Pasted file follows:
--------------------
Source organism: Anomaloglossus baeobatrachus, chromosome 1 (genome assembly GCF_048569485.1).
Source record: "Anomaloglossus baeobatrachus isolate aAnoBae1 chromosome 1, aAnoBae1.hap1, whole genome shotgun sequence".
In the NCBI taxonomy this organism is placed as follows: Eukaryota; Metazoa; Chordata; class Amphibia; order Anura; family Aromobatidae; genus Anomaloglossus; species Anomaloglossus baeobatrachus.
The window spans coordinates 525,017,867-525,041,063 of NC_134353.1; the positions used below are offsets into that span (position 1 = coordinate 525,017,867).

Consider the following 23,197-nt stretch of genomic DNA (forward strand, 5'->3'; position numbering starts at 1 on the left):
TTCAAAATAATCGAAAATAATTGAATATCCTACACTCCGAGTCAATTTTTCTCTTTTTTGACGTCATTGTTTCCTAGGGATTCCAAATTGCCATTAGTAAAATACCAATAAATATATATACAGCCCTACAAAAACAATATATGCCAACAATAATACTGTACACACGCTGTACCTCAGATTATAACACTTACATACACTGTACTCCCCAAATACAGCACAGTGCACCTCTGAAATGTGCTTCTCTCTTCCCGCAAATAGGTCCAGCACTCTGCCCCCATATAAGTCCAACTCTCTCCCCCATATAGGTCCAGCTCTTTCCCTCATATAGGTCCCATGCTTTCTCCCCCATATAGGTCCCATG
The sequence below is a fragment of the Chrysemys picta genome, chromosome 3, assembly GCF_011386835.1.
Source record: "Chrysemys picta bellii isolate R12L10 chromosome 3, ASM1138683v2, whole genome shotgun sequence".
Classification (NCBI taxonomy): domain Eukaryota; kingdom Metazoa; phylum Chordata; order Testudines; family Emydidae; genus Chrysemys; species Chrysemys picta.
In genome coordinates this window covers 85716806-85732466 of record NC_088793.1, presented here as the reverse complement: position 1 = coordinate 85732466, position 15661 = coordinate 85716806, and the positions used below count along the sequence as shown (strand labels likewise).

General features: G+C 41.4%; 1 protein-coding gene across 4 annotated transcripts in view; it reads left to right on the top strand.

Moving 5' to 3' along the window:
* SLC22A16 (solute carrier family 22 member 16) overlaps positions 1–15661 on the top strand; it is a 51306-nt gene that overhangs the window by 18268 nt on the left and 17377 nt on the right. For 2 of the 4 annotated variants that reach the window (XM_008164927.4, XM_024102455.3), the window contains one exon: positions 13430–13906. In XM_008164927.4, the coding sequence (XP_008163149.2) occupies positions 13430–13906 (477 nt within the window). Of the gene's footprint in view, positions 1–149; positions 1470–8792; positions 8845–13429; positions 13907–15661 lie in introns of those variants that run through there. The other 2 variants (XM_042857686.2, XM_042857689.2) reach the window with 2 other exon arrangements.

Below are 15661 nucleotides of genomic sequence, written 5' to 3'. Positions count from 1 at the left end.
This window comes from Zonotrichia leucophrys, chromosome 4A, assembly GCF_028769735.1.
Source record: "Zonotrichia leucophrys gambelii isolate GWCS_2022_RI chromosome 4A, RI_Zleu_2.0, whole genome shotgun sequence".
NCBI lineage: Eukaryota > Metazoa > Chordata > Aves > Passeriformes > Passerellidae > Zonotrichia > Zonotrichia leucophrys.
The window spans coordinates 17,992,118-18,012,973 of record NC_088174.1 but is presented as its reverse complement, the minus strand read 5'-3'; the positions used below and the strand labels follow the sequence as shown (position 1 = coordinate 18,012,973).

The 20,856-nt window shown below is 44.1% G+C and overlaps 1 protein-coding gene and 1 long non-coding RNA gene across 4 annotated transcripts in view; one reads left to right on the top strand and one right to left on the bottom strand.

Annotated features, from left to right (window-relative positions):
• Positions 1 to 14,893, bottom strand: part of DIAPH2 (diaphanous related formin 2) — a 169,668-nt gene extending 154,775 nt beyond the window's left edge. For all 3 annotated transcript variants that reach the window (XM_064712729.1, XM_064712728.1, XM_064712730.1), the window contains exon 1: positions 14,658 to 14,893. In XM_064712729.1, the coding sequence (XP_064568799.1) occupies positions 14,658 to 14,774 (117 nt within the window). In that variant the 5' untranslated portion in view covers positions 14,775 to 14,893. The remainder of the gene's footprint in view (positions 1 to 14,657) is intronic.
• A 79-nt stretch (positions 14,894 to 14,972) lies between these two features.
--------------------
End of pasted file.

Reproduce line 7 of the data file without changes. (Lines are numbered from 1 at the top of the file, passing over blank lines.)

The sequence below is a fragment of the Chrysemys picta genome, chromosome 3, assembly GCF_011386835.1.